RF & Microwave Electronics

RF & Microwave

Stay on top of the latest advancements, Technical Briefs, and news for Design Engineers working with RF and Microwave technologies. Access news and product developments with Antennas and RF systems.

Latest Briefs & News

Articles: Electronics & Computers
Long-life Batteries for the IIoT
Choosing the right battery will save trouble and expense in the long run.
Products: Mechanical & Fluid Systems
New Products: September 2020 Sensor Technology
Safety-critical MEMS, absolute pressure sensors, thermal imaging cameras, and more.
Articles: RF & Microwave Electronics
Signal-to-Noise Ratio (SNR) in Hyperspectral Imagers
Learn how to obtain large signals from hyperspectral imagers.
Products: Sensors/Data Acquisition
Product of the Month: September 2020 Tech Briefs
InnoSenT introduced the IMD-3000 radar system as an alternative to pushbutton switches.
With the emergence of a new generation of ultra-efficient electronic chips, the Wiegand technology is showing significant promise, especially in the exciting area of the Industrial Internet of Things (IIoT).
Products: Mechanical & Fluid Systems
New on the Market: August 2020
Data storage boards, modular plugs, equipment enclosures, and more.
Briefs: Manufacturing & Prototyping
Graphene Smart Textiles for Heat-Adaptive Clothing
Smart adaptive clothing can lower the body temperature of the wearer in hot climates.
Using integrated photonic chips fabricated at EPFL, scientists have demonstrated laser-based microwave generators.
Photoelectric sensors, cable connectors, power monitors, and USB3 cameras.
Technology Leaders: Connectivity
RF Innovations Give Batteries New Life
Low-power radio design is enabling new connected IoT products for consumer, commercial, industrial, and medical markets.
Briefs: Test & Measurement
Radiation-Hardened Gain Digitizer
This instrument has applications in medical equipment, robotics, and satellites.
The material could enable applications such as antennas that change frequencies on the fly or gripper arms for delicate or heavy objects.
Articles: Materials
Products of Tomorrow: May 2020
A cryptographic ID tag, a high-reliability NASA switch, and a stretchable thermoelectric generator...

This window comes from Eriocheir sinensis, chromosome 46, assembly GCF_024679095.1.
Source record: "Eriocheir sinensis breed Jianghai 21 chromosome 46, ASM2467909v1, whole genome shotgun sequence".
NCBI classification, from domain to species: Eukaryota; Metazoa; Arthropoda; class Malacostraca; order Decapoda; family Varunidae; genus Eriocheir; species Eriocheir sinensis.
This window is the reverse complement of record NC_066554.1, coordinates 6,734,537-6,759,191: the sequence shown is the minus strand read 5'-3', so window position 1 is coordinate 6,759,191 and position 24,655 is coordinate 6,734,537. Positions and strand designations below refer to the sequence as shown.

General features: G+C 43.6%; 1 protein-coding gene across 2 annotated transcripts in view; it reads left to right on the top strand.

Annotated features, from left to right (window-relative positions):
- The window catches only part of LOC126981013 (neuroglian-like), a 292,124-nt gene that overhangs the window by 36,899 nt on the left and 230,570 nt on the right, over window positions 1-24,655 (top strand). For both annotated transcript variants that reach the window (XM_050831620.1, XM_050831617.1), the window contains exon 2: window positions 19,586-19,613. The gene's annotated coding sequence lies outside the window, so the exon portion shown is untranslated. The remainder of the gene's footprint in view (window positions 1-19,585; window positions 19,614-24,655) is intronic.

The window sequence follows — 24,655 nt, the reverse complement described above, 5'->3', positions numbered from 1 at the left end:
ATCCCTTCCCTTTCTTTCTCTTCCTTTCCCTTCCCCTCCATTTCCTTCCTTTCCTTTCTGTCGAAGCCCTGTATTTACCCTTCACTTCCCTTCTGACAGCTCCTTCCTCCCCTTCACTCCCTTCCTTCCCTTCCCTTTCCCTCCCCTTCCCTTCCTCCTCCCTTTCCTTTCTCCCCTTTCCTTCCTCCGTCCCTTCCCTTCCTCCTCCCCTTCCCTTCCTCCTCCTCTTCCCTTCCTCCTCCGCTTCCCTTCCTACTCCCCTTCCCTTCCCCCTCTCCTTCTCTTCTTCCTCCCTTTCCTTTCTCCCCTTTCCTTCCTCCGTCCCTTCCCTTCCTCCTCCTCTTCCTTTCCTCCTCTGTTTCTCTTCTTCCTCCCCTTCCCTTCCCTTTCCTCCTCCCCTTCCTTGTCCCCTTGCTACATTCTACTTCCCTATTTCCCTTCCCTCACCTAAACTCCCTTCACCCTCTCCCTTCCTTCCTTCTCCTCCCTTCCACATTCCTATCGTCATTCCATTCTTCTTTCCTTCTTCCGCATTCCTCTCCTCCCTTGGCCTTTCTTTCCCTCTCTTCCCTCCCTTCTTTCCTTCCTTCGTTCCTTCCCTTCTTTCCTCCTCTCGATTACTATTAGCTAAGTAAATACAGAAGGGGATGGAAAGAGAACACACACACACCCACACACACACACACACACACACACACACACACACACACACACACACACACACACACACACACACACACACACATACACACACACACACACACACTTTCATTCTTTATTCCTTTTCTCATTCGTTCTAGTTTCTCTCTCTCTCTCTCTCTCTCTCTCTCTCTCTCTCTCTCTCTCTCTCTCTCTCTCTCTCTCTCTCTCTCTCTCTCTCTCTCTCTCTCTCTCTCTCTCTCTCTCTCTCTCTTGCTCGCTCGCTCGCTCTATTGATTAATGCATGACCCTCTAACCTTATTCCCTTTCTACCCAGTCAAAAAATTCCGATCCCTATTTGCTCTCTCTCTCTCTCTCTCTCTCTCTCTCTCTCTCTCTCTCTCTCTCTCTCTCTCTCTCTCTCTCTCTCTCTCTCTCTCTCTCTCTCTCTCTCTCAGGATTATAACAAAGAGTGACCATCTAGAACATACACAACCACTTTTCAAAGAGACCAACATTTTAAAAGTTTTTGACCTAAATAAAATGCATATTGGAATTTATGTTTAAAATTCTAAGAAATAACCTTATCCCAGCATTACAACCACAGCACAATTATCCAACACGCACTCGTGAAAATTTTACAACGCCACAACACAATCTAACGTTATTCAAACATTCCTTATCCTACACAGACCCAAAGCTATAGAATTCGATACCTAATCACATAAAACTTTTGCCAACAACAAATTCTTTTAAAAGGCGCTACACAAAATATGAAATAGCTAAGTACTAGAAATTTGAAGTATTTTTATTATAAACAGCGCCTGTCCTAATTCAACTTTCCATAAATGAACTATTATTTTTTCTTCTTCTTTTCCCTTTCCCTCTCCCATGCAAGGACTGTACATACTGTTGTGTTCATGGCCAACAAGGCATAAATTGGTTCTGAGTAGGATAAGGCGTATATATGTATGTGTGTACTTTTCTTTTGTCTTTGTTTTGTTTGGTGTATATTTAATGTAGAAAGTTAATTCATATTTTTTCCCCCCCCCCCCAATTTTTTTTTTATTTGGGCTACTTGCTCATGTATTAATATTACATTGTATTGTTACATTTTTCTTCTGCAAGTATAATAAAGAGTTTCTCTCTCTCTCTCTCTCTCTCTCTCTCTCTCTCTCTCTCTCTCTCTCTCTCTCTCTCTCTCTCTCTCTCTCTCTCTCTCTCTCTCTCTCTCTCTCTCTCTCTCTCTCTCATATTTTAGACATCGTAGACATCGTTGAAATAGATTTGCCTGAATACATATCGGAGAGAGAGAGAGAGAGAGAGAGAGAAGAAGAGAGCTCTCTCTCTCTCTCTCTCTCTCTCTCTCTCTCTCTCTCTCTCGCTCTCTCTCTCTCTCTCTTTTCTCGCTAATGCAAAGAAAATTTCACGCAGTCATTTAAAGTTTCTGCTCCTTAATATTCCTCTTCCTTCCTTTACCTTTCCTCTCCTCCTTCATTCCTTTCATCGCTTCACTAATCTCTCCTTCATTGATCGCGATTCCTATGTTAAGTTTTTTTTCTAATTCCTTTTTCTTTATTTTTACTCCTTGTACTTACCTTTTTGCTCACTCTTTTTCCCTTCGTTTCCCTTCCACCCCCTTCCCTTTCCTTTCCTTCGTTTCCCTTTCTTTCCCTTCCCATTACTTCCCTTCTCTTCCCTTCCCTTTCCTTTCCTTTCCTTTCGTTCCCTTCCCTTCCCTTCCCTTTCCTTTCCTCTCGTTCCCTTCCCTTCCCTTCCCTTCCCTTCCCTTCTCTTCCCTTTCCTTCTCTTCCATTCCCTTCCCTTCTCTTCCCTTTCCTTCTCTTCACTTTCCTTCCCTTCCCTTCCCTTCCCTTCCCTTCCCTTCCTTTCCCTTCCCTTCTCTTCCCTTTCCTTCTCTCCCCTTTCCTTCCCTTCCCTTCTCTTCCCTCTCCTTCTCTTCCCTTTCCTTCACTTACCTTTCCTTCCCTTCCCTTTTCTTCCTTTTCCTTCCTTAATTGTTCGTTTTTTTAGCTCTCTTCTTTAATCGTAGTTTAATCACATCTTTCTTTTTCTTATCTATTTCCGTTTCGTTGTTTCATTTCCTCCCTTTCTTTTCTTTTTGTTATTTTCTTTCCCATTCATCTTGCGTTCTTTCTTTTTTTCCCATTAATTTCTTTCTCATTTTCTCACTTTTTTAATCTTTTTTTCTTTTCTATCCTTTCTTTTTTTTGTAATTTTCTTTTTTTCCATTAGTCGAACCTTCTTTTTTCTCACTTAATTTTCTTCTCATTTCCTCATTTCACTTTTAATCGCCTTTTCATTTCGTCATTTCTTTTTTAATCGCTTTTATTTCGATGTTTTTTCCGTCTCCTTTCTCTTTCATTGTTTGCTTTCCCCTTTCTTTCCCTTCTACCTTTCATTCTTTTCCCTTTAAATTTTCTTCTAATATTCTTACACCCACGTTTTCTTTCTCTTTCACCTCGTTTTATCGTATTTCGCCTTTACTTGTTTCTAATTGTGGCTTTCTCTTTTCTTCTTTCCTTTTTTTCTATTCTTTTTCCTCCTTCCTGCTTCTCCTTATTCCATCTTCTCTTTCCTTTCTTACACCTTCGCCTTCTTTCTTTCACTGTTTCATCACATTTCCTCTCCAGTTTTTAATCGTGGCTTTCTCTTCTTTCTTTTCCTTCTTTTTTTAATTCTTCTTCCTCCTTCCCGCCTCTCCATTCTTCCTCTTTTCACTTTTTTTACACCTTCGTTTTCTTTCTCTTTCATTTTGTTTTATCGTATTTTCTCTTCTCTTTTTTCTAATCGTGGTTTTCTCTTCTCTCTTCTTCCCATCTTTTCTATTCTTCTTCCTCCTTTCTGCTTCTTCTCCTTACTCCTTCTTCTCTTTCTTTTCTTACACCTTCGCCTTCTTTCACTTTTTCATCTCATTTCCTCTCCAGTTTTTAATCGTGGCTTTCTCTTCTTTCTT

The nonlinear camera captures high-resolution images of the interior of solid objects using terahertz (THz) radiation.

Even though ultrasound has been studied by scientists for many years, its capabilities in practical applications are yet to be fully harnessed.

Briefs: Electronics & Computers
RFID-Based System Enables Internet of Things
The technology could help in elder care with sensors throughout a home.
Hardware and software tweak microwave patterns to discover the most efficient way to identify objects.
The lasers are small and efficient enough to fit on a microchip.
Briefs: RF & Microwave Electronics
Ultra-Low-Power WiFi Radio Enables IoT Devices
Housed in a chip, it lets IoT devices communicate with existing WiFi networks.
Special Reports: Electronics & Computers
RF & Microwave Electronics - April 2020

In this compendium of recent articles from the editors of Aerospace & Defense Technology and Tech Briefs, read about how advances in RF electronics are enabling new applications in space and ground...

In the middle ground between microwaves and visible light lies terahertz radiation, and the promise of “Tray vision.”
An interview with Mike Horton, CTO of ACEINNA, Inc. (Boston, MA).
To clear up some of the confusion about what the industry means when it says 5G, here’s a guide to what it’s all about.
The sensor makes it easier to detect and manage ice accumulation on aircraft wings.
Editor Bruce A. Bennett shares his observations from SPIE Photonics West, including the emergence of LiDAR.
Articles: Mechanical & Fluid Systems
Products of Tomorrow: February 2020
Life-saving sensors, soft hearing implants, and a new water-decontamination method
Briefs: Sensors/Data Acquisition
Underwater Telecom Cables Used as Seismic Network
Fiber-optic cables could help scientists study offshore earthquakes and the geologic structures hidden deep beneath the ocean surface.
This atom-based receiver has the potential to be smaller and work better in noisy environments than conventional radio receivers.
In some cases, radio frequency signals may be more useful for caregivers than cameras or other methods to collect health and behavioral data.

Videos